Gear up for good times by transforming now, firms urged

February 4, 201610:58 am318 views

Noting the “healthy” job vacancy situation, Manpower Minister Lim Swee Say yesterday nevertheless urged companies to hasten their transformation amid the current economic uncertainty, in order to become more competitive when better times return.

“As we go through this uncertain period … don’t slow down the process of transformation. In fact, this uncertain time is the best time for you to speed up transformation, so that by the time … the fear of uncertainty is over, hopefully you are ready to compete, adopting a new business model,” he said on the sidelines of the official opening of a homegrown pest control company’s operations command centre.

Data released by the Ministry of Manpower (MOM) last week showed that for full-time employed citizens, the median monthly income, inclusive of employer Central Provident Fund contributions, rose 7 per cent in real terms to S$3,798 in June last year.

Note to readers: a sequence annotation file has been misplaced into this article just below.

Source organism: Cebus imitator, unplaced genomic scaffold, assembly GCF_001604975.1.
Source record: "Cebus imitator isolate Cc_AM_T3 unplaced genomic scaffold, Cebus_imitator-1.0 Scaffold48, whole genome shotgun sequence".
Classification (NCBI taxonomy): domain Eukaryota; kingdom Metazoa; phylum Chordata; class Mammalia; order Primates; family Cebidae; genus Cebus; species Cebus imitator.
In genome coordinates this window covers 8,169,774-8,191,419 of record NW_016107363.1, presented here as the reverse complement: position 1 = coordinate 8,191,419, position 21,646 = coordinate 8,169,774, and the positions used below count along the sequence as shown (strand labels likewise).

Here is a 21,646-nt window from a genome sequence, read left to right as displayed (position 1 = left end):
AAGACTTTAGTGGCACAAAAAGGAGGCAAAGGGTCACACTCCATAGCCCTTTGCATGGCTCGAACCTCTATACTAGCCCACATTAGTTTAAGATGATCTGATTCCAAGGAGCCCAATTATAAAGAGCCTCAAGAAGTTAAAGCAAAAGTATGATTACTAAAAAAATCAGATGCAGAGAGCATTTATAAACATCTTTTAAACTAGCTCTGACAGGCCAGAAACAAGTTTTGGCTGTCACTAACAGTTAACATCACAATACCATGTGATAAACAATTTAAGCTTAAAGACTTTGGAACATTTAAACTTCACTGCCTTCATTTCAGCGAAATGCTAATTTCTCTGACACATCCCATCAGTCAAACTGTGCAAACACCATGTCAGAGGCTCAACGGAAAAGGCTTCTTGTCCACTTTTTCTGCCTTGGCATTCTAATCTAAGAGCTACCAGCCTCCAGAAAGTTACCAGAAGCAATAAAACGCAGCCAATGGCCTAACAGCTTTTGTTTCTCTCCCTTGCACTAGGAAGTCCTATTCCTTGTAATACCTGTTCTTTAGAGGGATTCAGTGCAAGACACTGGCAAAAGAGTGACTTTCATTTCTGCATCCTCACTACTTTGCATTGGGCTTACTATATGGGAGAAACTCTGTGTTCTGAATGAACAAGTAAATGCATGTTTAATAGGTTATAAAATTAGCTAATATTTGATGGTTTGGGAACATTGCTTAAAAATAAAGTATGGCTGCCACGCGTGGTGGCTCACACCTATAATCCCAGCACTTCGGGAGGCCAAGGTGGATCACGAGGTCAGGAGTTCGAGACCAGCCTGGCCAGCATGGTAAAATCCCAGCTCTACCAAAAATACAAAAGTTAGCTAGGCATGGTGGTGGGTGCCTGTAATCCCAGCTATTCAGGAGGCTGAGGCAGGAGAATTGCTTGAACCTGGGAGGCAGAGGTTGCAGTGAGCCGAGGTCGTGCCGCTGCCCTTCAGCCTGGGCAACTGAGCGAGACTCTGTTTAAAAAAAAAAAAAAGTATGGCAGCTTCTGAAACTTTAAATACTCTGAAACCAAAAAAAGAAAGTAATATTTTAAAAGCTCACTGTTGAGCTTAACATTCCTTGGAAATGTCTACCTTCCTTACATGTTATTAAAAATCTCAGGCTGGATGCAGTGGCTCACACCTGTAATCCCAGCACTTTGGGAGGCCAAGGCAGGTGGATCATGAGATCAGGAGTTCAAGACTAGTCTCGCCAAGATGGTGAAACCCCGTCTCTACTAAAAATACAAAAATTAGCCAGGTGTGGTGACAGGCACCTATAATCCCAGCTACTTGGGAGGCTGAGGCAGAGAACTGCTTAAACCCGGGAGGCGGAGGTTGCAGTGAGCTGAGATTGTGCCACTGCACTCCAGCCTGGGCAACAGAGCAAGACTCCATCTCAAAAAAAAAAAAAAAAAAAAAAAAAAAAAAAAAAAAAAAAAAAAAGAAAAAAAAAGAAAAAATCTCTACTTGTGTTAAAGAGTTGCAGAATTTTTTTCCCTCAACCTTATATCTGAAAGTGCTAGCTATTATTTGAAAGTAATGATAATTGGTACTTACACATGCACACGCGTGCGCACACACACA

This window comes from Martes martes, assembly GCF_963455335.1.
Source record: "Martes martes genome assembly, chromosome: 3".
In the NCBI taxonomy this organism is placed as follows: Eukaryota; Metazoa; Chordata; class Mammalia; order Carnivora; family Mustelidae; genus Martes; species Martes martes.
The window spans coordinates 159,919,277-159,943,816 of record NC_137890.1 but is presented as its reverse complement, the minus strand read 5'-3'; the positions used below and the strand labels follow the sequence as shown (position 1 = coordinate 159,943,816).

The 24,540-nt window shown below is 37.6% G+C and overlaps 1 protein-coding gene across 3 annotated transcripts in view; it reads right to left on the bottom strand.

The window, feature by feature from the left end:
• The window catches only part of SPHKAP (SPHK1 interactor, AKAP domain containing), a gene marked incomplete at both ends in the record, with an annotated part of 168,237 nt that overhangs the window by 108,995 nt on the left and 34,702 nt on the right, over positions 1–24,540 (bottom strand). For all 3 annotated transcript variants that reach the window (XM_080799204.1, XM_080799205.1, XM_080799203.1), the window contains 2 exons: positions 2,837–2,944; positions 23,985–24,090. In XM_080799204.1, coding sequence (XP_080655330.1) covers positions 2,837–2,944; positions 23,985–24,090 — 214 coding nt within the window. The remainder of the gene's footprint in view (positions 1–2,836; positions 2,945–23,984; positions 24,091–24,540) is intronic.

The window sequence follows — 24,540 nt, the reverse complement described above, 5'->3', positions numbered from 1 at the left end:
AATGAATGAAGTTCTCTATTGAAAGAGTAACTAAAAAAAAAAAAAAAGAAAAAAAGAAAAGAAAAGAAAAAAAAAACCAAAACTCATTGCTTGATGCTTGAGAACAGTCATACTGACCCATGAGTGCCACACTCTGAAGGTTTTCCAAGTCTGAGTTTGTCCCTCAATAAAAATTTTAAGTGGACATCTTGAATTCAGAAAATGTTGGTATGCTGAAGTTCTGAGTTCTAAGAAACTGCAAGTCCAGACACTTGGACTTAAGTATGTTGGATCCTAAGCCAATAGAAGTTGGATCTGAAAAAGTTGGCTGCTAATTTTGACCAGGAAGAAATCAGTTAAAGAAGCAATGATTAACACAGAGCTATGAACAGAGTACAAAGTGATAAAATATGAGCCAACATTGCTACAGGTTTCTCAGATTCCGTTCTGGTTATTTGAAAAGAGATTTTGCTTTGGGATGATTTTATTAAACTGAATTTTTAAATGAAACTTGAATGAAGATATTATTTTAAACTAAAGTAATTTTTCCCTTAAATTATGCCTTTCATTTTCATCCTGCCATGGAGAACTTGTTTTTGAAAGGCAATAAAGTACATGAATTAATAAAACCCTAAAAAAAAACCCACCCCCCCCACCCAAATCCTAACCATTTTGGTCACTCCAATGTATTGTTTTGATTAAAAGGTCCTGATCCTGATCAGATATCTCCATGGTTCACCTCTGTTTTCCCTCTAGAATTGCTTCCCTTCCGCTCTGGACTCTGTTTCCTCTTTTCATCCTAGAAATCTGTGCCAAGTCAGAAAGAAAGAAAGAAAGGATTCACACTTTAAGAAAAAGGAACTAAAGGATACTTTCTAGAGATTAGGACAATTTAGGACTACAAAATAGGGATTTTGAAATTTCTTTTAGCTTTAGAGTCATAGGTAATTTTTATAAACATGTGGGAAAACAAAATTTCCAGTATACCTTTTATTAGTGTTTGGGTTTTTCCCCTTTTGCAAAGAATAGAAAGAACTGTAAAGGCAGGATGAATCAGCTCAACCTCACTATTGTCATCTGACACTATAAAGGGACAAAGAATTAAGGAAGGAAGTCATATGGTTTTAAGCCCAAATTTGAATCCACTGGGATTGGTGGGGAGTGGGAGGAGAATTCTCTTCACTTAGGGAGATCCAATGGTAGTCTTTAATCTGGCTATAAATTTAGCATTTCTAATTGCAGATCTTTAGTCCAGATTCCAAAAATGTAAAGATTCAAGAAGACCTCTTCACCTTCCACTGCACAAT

On the increase in median wage, Mr Lim said that, based on the job and wage profiles of Singaporean workers, the overall quality of jobs was getting higher. He noted that last year, many part-timers left the labour market while at the same time, more people joined the workforce on a full-time basis. Coupled with the tight labour market, median wage has gone up as a result. “We hope that moving ahead into the future … these two forces can be sustained. In other words, we need to make sure that there are enough jobs to keep the labour market tight, and at the same time, continue to shift towards better quality jobs,” Mr Lim said.

Commenting on the MOM’s job vacancies report for last year, which was released yesterday, Mr Lim underlined the quality of the jobs available that were spread across all sectors — about 42 per cent of the openings were for professionals, managers, executives and technicians.

Given a mismatch in terms of what employers are looking for and the skills and experience that jobseekers have, Mr Lim said the SkillsFuture initiative will equip PMETs with the necessary skills.

Since last October, the Government has also rolled out the Career Support Programme to encourage employers to consider hiring older Singaporean professionals, managers and executives. Under a pilot that would run for two years, the Government will foot part of the payroll of these workers for one year. Referring to the programme, Mr Lim said MOM would like to “do more with the industry, and to take in the PMETs, even if some of them may not have the necessary experience and expertise”. “So the idea is to take them in and then we grow together,” he said.

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